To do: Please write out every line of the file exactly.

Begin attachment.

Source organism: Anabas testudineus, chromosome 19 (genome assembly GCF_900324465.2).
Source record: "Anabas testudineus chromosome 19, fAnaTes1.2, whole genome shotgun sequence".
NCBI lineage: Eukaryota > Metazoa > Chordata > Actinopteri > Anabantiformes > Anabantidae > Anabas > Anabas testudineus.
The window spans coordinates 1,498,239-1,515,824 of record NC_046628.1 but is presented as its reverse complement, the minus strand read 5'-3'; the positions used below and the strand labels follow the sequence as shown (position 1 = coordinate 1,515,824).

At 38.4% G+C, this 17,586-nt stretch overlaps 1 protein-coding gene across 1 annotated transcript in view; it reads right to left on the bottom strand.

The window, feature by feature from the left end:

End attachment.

Source organism: Anabas testudineus, chromosome 19 (genome assembly GCF_900324465.2).
Source record: "Anabas testudineus chromosome 19, fAnaTes1.2, whole genome shotgun sequence".
NCBI lineage: Eukaryota > Metazoa > Chordata > Actinopteri > Anabantiformes > Anabantidae > Anabas > Anabas testudineus.
The window spans coordinates 1,498,239-1,515,824 of record NC_046628.1 but is presented as its reverse complement, the minus strand read 5'-3'; the positions used below and the strand labels follow the sequence as shown (position 1 = coordinate 1,515,824).

At 38.4% G+C, this 17,586-nt stretch overlaps 1 protein-coding gene across 1 annotated transcript in view; it reads right to left on the bottom strand.

The window, feature by feature from the left end: